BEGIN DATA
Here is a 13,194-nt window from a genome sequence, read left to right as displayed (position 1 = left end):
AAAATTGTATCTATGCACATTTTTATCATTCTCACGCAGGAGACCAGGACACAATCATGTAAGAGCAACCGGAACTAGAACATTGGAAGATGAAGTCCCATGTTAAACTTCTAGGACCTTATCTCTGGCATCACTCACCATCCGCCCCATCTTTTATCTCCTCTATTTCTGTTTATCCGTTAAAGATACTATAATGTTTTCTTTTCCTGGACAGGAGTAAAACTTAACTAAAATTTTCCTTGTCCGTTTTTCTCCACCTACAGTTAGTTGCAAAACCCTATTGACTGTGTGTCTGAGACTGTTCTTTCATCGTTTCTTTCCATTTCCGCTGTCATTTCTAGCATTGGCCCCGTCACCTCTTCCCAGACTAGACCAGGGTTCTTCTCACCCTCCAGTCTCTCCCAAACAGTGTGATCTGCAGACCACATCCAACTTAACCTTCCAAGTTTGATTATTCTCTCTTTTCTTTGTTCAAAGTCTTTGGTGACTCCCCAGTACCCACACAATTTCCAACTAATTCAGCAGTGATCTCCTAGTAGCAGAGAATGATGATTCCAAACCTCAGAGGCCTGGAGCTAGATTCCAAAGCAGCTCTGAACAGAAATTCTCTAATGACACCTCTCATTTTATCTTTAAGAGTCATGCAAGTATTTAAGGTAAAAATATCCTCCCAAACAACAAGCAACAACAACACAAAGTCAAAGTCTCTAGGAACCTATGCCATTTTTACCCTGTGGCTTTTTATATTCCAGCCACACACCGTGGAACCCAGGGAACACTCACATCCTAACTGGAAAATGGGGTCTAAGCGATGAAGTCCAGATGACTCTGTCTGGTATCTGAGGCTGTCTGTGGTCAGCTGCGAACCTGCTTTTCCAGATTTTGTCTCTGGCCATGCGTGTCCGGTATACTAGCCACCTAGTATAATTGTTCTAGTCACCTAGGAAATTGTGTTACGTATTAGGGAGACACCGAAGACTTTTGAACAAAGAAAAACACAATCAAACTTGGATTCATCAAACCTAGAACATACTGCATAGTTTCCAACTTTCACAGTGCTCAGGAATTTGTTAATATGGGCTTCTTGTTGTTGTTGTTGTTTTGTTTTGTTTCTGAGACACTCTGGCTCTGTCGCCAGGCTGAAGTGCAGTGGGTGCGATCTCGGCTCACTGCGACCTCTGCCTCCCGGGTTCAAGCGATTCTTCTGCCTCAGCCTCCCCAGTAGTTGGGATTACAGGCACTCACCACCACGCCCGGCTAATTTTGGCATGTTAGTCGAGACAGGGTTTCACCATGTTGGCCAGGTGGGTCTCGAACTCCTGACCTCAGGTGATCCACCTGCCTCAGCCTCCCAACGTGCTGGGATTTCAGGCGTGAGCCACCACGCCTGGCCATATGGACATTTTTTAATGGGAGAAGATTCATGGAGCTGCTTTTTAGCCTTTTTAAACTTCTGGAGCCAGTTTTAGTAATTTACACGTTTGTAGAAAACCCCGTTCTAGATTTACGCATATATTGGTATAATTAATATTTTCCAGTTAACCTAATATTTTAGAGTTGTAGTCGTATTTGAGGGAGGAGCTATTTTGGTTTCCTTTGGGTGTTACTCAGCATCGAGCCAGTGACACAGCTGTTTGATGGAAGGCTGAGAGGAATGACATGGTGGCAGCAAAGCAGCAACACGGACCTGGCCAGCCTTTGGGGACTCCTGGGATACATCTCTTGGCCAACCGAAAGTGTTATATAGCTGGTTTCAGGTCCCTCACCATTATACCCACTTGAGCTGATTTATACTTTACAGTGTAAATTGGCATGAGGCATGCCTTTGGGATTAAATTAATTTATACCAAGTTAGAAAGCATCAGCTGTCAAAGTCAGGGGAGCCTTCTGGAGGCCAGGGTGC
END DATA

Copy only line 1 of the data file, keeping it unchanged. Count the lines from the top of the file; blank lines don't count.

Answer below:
Here is a 13,194-nt window from a genome sequence, read left to right as displayed (position 1 = left end):